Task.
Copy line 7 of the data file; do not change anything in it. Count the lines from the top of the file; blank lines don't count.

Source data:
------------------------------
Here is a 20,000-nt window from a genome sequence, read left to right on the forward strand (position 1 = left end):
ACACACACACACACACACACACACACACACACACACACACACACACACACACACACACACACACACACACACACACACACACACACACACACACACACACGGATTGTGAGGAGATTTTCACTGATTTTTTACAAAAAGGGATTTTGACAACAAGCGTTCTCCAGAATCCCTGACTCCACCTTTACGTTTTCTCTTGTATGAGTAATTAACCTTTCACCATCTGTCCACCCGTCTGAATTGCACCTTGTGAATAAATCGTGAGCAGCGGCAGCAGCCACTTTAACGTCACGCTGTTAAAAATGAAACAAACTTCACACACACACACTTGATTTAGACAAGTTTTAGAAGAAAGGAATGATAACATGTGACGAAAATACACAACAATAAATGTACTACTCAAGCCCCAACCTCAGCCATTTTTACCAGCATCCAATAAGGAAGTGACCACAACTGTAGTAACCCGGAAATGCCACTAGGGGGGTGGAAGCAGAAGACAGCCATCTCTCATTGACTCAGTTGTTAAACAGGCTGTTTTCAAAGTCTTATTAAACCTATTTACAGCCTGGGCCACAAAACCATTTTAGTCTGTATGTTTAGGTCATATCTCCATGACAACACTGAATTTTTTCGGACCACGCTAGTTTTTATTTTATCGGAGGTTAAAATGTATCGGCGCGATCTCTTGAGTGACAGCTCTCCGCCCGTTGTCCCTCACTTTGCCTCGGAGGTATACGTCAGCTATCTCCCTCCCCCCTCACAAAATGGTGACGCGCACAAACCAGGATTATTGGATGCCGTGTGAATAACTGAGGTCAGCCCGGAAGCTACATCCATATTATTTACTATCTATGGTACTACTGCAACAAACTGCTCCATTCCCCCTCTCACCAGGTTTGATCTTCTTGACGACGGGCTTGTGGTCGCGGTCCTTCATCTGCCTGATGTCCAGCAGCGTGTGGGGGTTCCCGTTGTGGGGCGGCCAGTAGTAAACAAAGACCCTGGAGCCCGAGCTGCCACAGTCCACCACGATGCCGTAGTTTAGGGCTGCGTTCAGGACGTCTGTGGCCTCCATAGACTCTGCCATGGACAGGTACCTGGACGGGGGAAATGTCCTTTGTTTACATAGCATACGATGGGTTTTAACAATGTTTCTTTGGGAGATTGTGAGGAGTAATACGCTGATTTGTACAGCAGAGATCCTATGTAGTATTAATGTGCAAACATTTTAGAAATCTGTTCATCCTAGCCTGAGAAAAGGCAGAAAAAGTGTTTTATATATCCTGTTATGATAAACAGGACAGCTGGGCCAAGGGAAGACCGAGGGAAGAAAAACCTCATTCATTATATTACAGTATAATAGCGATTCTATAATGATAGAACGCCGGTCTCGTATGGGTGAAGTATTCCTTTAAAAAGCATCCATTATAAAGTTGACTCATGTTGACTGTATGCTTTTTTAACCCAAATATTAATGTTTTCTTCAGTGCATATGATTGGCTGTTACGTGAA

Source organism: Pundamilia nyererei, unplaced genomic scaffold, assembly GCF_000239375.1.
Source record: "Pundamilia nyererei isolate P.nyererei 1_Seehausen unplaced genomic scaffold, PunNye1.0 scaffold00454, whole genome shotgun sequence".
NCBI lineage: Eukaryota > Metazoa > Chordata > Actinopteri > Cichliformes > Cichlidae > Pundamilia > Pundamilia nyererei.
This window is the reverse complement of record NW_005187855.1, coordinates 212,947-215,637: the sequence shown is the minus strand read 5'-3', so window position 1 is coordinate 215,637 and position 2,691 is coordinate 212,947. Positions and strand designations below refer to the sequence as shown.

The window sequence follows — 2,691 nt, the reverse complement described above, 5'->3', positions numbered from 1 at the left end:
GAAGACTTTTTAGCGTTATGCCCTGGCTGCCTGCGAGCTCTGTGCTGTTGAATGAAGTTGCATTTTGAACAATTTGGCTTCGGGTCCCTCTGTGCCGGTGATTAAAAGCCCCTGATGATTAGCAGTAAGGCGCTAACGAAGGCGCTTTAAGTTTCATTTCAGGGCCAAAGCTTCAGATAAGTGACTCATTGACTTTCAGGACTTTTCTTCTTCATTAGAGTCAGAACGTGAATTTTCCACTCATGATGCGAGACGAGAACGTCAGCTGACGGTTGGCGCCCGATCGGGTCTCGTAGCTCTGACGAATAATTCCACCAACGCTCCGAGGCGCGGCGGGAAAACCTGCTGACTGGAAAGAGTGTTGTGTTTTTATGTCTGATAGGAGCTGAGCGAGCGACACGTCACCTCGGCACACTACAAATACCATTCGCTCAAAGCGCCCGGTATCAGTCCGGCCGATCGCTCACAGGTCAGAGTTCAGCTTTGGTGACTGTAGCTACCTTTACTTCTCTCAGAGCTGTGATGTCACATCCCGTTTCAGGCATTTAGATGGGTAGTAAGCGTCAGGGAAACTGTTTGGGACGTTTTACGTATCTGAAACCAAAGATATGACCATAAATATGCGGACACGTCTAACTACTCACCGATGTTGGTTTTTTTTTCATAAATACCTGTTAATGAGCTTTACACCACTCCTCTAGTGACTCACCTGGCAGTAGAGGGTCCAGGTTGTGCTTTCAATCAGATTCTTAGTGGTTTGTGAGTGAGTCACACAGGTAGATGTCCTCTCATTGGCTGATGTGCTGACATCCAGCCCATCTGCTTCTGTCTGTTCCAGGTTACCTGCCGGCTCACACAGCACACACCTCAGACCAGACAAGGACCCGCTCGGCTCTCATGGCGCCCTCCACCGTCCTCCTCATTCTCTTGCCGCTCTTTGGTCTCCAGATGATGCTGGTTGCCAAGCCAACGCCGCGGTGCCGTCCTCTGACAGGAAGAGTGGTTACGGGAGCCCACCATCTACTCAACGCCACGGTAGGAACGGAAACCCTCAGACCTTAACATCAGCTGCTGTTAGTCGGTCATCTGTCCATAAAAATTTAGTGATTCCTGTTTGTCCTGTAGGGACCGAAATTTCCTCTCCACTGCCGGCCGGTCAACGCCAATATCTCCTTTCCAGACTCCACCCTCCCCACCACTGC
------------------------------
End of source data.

The window sequence follows — 2,691 nt, the reverse complement described above, 5'->3', positions numbered from 1 at the left end: